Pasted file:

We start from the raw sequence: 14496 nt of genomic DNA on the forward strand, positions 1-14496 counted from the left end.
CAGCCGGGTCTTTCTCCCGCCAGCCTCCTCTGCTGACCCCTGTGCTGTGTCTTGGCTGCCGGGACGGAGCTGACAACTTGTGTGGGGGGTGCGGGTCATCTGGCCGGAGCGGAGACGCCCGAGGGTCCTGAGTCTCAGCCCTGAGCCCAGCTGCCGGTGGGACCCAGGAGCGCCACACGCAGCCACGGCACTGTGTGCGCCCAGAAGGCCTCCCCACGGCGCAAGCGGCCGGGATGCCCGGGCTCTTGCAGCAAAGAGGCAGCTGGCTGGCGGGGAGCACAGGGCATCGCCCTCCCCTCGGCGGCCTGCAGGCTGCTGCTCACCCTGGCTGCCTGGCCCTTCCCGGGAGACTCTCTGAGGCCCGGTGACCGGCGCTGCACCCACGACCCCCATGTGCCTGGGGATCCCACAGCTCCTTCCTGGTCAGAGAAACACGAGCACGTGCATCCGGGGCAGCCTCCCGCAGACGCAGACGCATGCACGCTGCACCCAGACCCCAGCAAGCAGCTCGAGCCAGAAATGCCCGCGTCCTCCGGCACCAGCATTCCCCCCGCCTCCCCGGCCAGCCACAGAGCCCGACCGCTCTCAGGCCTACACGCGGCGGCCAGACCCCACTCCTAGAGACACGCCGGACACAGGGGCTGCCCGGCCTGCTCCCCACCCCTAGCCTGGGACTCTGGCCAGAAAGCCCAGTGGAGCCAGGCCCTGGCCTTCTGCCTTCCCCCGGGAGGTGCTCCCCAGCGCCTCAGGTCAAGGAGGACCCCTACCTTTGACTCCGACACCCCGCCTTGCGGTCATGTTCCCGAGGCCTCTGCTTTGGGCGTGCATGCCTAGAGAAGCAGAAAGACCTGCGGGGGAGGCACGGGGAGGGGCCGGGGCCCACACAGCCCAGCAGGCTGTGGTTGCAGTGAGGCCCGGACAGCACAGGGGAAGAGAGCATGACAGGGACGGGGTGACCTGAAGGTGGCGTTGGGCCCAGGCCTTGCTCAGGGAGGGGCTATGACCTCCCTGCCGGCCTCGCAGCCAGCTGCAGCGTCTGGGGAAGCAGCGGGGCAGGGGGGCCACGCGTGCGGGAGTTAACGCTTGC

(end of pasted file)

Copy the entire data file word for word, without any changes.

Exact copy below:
We start from the raw sequence: 14496 nt of genomic DNA on the forward strand, positions 1-14496 counted from the left end.
CAGCCGGGTCTTTCTCCCGCCAGCCTCCTCTGCTGACCCCTGTGCTGTGTCTTGGCTGCCGGGACGGAGCTGACAACTTGTGTGGGGGGTGCGGGTCATCTGGCCGGAGCGGAGACGCCCGAGGGTCCTGAGTCTCAGCCCTGAGCCCAGCTGCCGGTGGGACCCAGGAGCGCCACACGCAGCCACGGCACTGTGTGCGCCCAGAAGGCCTCCCCACGGCGCAAGCGGCCGGGATGCCCGGGCTCTTGCAGCAAAGAGGCAGCTGGCTGGCGGGGAGCACAGGGCATCGCCCTCCCCTCGGCGGCCTGCAGGCTGCTGCTCACCCTGGCTGCCTGGCCCTTCCCGGGAGACTCTCTGAGGCCCGGTGACCGGCGCTGCACCCACGACCCCCATGTGCCTGGGGATCCCACAGCTCCTTCCTGGTCAGAGAAACACGAGCACGTGCATCCGGGGCAGCCTCCCGCAGACGCAGACGCATGCACGCTGCACCCAGACCCCAGCAAGCAGCTCGAGCCAGAAATGCCCGCGTCCTCCGGCACCAGCATTCCCCCCGCCTCCCCGGCCAGCCACAGAGCCCGACCGCTCTCAGGCCTACACGCGGCGGCCAGACCCCACTCCTAGAGACACGCCGGACACAGGGGCTGCCCGGCCTGCTCCCCACCCCTAGCCTGGGACTCTGGCCAGAAAGCCCAGTGGAGCCAGGCCCTGGCCTTCTGCCTTCCCCCGGGAGGTGCTCCCCAGCGCCTCAGGTCAAGGAGGACCCCTACCTTTGACTCCGACACCCCGCCTTGCGGTCATGTTCCCGAGGCCTCTGCTTTGGGCGTGCATGCCTAGAGAAGCAGAAAGACCTGCGGGGGAGGCACGGGGAGGGGCCGGGGCCCACACAGCCCAGCAGGCTGTGGTTGCAGTGAGGCCCGGACAGCACAGGGGAAGAGAGCATGACAGGGACGGGGTGACCTGAAGGTGGCGTTGGGCCCAGGCCTTGCTCAGGGAGGGGCTATGACCTCCCTGCCGGCCTCGCAGCCAGCTGCAGCGTCTGGGGAAGCAGCGGGGCAGGGGGGCCACGCGTGCGGGAGTTAACGCTTGC